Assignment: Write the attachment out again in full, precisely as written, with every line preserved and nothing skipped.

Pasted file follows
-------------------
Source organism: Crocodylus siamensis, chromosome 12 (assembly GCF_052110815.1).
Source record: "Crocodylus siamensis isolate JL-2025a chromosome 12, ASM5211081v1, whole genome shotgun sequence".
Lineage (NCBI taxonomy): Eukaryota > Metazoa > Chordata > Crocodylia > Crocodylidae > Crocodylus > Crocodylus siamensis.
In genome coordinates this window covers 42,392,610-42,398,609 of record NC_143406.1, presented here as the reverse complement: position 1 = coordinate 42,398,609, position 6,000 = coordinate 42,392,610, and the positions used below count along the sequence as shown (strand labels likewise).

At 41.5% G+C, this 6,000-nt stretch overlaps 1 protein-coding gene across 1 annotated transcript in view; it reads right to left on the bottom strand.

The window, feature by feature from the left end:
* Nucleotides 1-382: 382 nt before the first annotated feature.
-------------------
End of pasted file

Source organism: Crocodylus siamensis, chromosome 12 (assembly GCF_052110815.1).
Source record: "Crocodylus siamensis isolate JL-2025a chromosome 12, ASM5211081v1, whole genome shotgun sequence".
Lineage (NCBI taxonomy): Eukaryota > Metazoa > Chordata > Crocodylia > Crocodylidae > Crocodylus > Crocodylus siamensis.
In genome coordinates this window covers 42,392,610-42,398,609 of record NC_143406.1, presented here as the reverse complement: position 1 = coordinate 42,398,609, position 6,000 = coordinate 42,392,610, and the positions used below count along the sequence as shown (strand labels likewise).

At 41.5% G+C, this 6,000-nt stretch overlaps 1 protein-coding gene across 1 annotated transcript in view; it reads right to left on the bottom strand.

The window, feature by feature from the left end:
* Nucleotides 1-382: 382 nt before the first annotated feature.